1962 Chrysler 300H Hardtop

1962 Cadillac 60 Special Sedan

1962 Mercury Meteor Two-Door Sedan

1962 Cadillac Fleetwood 75 Limousine

1962 Lincoln Four-Door Convertible

1962 Daimler Limousine

1962 Pontiac Catalina Two-Door Sedan

1962 Chevrolet Corvair 700 Coupe

1962 Ford Thunderbird Roadster

1962 Buick Skylark Sport Coupe

1962 Buick Electra 225 four-door hardtop

1962 Chevrolet Corvair Greenbrier Station Wagon

1962 Plymouth Valiant Taxi

1962 Volvo 122 Four-Door Sedan

1962 AMC Rambler American Coupe

1962 Studebaker Gran Turismo Hawk

1962 Chevrolet Corvette

1962 Dodge Lancer Hardtop

1962 Mercury Colony Park Station Wagon

13 thoughts on “The Year in Cars: 1962

  1. What a great list. So many choices in 1962. Seems like ’62 is being revisited all over for some reason. However, you left out one of the most important cars of all time. The 1962 VW bug. VW sold 826,255 cars in 1962!

  2. I miss illustration in advertising, particularly for automobiles. I don’t really like Pontiac’s stuff from 1962 but Chevrolet looked really good that year and the next.
    The Dauphine ad shown here is also appealing to me.

    Illustrations allowed the manufacturer to display the car in a variety of settings while keeping it the focus of attention. Based on it’s more sophisticated appearance, I’m guessing that the Corvar 700 illustration was placed in one of the high-end home/travel magazines rather than Life or Look. IMO, total fail. Too much going on and the gold is too subdued.

    I also like the European color photographic work more than American. Different film I suppose, Afga instead of Kodak. Higher contrast and more saturation and completely unrealistic. The German and Italian work was almost surreal sometimes. Compare that Volvo to the Autobianchi.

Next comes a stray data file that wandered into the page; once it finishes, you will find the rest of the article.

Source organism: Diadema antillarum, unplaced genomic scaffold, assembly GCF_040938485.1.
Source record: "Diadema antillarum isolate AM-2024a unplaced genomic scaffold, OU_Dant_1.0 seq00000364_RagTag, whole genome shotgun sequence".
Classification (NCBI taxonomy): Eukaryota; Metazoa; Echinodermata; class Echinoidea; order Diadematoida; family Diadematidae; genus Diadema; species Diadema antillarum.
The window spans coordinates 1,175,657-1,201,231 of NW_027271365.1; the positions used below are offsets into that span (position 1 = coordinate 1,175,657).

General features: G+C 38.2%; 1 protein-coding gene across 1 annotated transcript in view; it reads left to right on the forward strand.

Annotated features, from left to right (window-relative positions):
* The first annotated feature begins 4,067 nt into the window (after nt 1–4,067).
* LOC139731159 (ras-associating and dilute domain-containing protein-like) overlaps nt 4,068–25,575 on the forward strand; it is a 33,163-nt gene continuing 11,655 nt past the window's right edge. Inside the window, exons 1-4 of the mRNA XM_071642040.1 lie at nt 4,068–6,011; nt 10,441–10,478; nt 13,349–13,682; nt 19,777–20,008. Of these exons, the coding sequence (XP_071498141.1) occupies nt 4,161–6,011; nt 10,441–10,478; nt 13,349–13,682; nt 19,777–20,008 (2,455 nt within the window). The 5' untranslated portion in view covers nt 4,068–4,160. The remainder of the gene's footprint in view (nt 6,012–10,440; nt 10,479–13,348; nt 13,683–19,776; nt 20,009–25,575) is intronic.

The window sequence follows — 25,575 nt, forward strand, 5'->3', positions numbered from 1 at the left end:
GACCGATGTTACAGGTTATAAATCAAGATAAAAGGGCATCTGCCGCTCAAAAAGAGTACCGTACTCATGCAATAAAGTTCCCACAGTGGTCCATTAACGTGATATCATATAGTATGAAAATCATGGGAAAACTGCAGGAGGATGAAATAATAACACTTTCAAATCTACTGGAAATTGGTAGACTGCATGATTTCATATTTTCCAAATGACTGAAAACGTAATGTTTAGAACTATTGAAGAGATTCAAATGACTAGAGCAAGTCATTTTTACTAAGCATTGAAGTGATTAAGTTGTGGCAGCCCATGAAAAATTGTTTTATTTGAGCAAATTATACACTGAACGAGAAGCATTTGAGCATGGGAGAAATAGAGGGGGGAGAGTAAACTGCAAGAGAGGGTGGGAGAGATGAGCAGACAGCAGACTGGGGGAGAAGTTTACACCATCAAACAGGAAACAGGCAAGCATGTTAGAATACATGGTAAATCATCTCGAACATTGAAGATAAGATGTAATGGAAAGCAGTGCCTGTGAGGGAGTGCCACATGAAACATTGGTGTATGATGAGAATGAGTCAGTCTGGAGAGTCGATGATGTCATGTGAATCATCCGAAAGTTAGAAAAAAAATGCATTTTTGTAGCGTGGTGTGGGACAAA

• I love the old illustrations too. It’s part of the motivation for doing this series. I recently went to a talk by Art Fitzpatrick at the CCS, wonderful stuff.

  3. I saw one discrepancy, there was no ’62 Jeep Wagoneer, the Wagoneer and Gladiator were both introduced in 1962, but they were all sold as 1963 models.

  4. I’ve got a Van/Fitz ’61 Bonneville print in the bedroom and a pair of ’71 Grand Villes above the computer desk. The ’71s aren’t stunning, a sedan and wagon, but they’re original showroom displays and fit in the frame I had hanging around.

    I’ve got a bunch of ’68-80 Chevy showroom illustrations in a box in the spare room because I can’t afford to mount them. Caprices and Monte Carlos mostly, nothing hot. The Fitzpatrick stuff is better executed and I wish I could get five or six more. But a house needs a variety of artwork.

    I used to go around and collect all the displays from the dumpsters when the new models came in. They took up a lot of space, which a young man starting out on his own doesn’t have. So they went in the trash. I could buy a nice Porsche with the proceeds had I kept them. I suppose many have had the same regrets, but one was less likely to have it rubbed in their face before eBay and the rest of the web.

    Eighty grand for a rusted, dirty Jaguar? I wouldn’t have paid $1500 for that thing during my English car phase in the Seventies. 60,000 miles is high mileage for one of those things. Most caught fire or rusted out before then.

  5. My 1962 Pontiac Bonneville convertible is the sexiest best car I have ever had to this day. The tri-color leather interior rolled and pleated was so fine. Three bar spinner hub caps were even sexier than the aluminum wheels on the Gran Prix’s…..That car was IT!!!! 389 with three dueces was plenty of power and oh the girls did love it so! I would kill to still own it but alas I have not seen a 62 in tact for a very long time and even if I did, it would never match the color and texture of this car…..

  6. Wow, the boys at Ford must really have been looking over their shoulder’s with Chevy outselling them by 585646 cars in one model year. I wonder what led to this sales disaster by Ford. That’s got to be the biggest margin they ever lost the sales race to Chevy by. The success of the Mustang in 65 must have really helped to narrow that gap. I wonder why there was such a hugh difference between the 2 makes in 62?